Instructional Technology Coordinator

Variety of Hitachi Cameras Help Maui Community College Say ‘Aloha!’ In Beautiful Detail

Variety of Hitachi Cameras Help Maui Community College Say ‘Aloha!’ In Beautiful Detail

Maui Community College

My background is in television and film. I started in 1979, worked in film for a number of years and then migrated to television. I worked on both the "Hawaii Five-O" and "Magnum PI" series and independent film shoots for local ad agencies. Then after 10 years at an ABC affiliate serving as a producer/director and doing freelance work for all three major networks, I felt it was time to start paying back what I had learned, so I embarked on a career in education.

(click thumbnail)Reuben Dela Cruz, a University of Hawaii electronics technician, works with Hitachi Z-3000W digital, 16:9/4:3 switchable cameras at Maui Community College. That’s how I found myself at Maui Community College. We have an impressive television studio for news and public affairs programming as well as facilities for distance education. MCC’s interactive closed circuit programming is all lower division classes such as Biology 100, Physics 120, and history courses, and our University of Hawaii statewide link offers upper division and graduate courses.

We rarely shoot inside a "normal" college classroom. Instead, we have four interactive television classroom studios where we tape classes. That instructional programming is then transmitted statewide via an analog microwave network. We also have a real-time distance education classroom in Hana, about a three-hour drive on the other side of the island.

Right now we’re programming four channels of two-way real time distance education, which is like having four classrooms in operation all over the state at the same time. The network extends to colleges across all seven Hawaiian islands, with the furthest link being Kauai Community College across Oahu a few hundred miles away.

In addition to the interactive closed-circuit system, we have a cable classroom, which is used for live broadcasts. The classroom sessions are also taped onto DV-Cam and replayed in the middle of the night.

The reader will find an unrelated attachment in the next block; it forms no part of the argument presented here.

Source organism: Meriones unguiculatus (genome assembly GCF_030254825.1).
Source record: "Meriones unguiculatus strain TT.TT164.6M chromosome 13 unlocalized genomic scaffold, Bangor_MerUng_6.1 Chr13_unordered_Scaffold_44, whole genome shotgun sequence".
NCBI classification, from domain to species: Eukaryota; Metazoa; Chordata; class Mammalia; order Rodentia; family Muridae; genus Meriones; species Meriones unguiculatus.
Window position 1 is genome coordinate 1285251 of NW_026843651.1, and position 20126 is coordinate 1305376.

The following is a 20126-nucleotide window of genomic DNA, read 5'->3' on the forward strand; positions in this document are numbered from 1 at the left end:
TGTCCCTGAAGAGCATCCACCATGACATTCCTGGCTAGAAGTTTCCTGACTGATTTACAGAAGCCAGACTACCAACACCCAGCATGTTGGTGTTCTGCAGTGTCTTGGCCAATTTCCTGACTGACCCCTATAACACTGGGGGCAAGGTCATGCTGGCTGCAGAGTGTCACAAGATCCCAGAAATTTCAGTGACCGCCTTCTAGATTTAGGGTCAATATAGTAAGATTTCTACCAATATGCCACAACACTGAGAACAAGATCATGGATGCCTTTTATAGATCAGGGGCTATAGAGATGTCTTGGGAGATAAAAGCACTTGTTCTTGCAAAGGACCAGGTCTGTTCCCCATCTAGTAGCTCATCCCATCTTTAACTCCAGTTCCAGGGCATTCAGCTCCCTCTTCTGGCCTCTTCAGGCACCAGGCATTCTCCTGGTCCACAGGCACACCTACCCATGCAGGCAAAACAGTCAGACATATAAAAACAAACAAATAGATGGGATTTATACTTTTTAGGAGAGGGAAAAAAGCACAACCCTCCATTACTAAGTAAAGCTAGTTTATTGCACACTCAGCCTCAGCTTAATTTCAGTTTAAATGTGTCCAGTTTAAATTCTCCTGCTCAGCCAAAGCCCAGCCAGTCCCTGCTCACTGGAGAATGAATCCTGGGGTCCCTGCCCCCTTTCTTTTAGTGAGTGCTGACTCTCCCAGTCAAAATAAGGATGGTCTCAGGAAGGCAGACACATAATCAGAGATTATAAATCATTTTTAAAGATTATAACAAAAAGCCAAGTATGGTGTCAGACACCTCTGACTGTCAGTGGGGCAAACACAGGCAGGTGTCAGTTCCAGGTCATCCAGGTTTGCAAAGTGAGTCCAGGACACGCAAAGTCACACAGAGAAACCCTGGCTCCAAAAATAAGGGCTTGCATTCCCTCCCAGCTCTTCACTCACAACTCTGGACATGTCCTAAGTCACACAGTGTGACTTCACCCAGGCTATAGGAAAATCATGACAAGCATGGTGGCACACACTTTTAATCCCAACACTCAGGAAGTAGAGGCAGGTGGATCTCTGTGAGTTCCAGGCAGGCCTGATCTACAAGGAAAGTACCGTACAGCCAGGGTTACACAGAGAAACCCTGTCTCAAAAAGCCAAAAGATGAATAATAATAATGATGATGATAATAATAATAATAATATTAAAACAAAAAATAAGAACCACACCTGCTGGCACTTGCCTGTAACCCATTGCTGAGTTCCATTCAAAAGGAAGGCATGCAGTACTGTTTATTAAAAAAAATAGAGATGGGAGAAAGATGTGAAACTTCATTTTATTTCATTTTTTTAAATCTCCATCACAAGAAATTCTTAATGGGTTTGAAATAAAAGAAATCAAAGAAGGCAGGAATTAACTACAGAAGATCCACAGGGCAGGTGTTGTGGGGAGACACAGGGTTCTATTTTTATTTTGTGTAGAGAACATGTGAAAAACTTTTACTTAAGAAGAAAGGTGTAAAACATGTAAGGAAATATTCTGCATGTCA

We’ve used a Hitachi Z-One camera with a Canon lens for about seven years, mostly as our field camera. While I was working with another camera manufacturer in the early 1980s, I was introduced to a Hitachi camera. It was about half the price of the camera I was using and the image was just as impressive.

When I came here 10 years ago we used an earlier model Hitachi as a field camera. Then we upgraded to a Z-One. I found that the new camera could handle just about any kind of shoot in any type of climate. Because of our success with the Z-One, we’ve just purchased three Z-3000W portable, 16:9/4:3 switchable digital cameras and three SK-2700PW 16:9/4:3 switchable, portable, digital studio cameras, all with Fujinon lenses.

We’ve never encountered any difficulties with the Z-One at all. I can use it outside in bright sun, or in low-light. I used to shoot a lot of products in the studio in 20-foot-candle light because I like to light film-style. When we took delivery of the Z-One, I experimented with it to see what it could do and was really impressed. You put a good lens on that camera and the picture is amazing.

We’ve used the Z-One for all kinds of programming — including videos for the state Department of Health and commercials for the college. We take it out in the field at least a couple times a week. We just completed a half-hour video describing various hazardous materials. We shot re-enactments of chemistry experiments that go awry and cause explosions. We’ve taken the Z-One camera into the auto body shop and stuck it under a car with oil pouring down.

I’ve taken that camera everywhere — into rain forests, up mountains, on the beach in all sorts of temperature extremes. I’ve taken it to the top of a volcano at 10,000 feet for beauty shots, sunrises and sunsets in the snow in 40-degree temperatures. The same day, I’ve driven to the bottom of the mountain and gone on the beach to shoot windsurfing.

The Z-ONE camera works just as well in either climate. It’s our workhorse. I’ve never had to send it in for repairs. We’ve used it for my television production class, and the students are sometimes less than careful about how they handle it, and it always comes back working just fine. I’ve seen them go out and shoot daylight in full sun with the indoor filter wheel and everything is blue. And I’ll say, "First off… you forgot to use the right filter wheel." But I’m thinking, "Gosh, they probably had that F-stop down to 16 and it’s still working great. This camera is like a tank."

I’m planning to take the Z-ONE and two of the Z-3000Ws and put them in our classroom studio. And we’ll use the third Z-3000W as a remote field camera. The Z-3000W’s 16:9/4:3 switchability will come in very handy as we look toward up-converting to high definition.

We’ve been recording the Z-ONE onto Beta-SP, but we’re eliminating that and going to DVCPRO as our native format for broadcast quality programming, and DV-Cam for playback of our day programming. If we do any production out of our studio with the SK-2700s, we’ll master that to the DVCPRO 50 as well.

The SK-2700s will be used in our 1,600-square-foot studio, where we do the college’s nightly newscast. We also plan to rent that out to private industry or do high-level productions there. We felt the SK-2700, as a higher-end camera, would be right for that environment.

In a few weeks, Maui Community College expects to change into a four-year university. Our facilities are sure to grow, and we expect Hitachi to grow with us.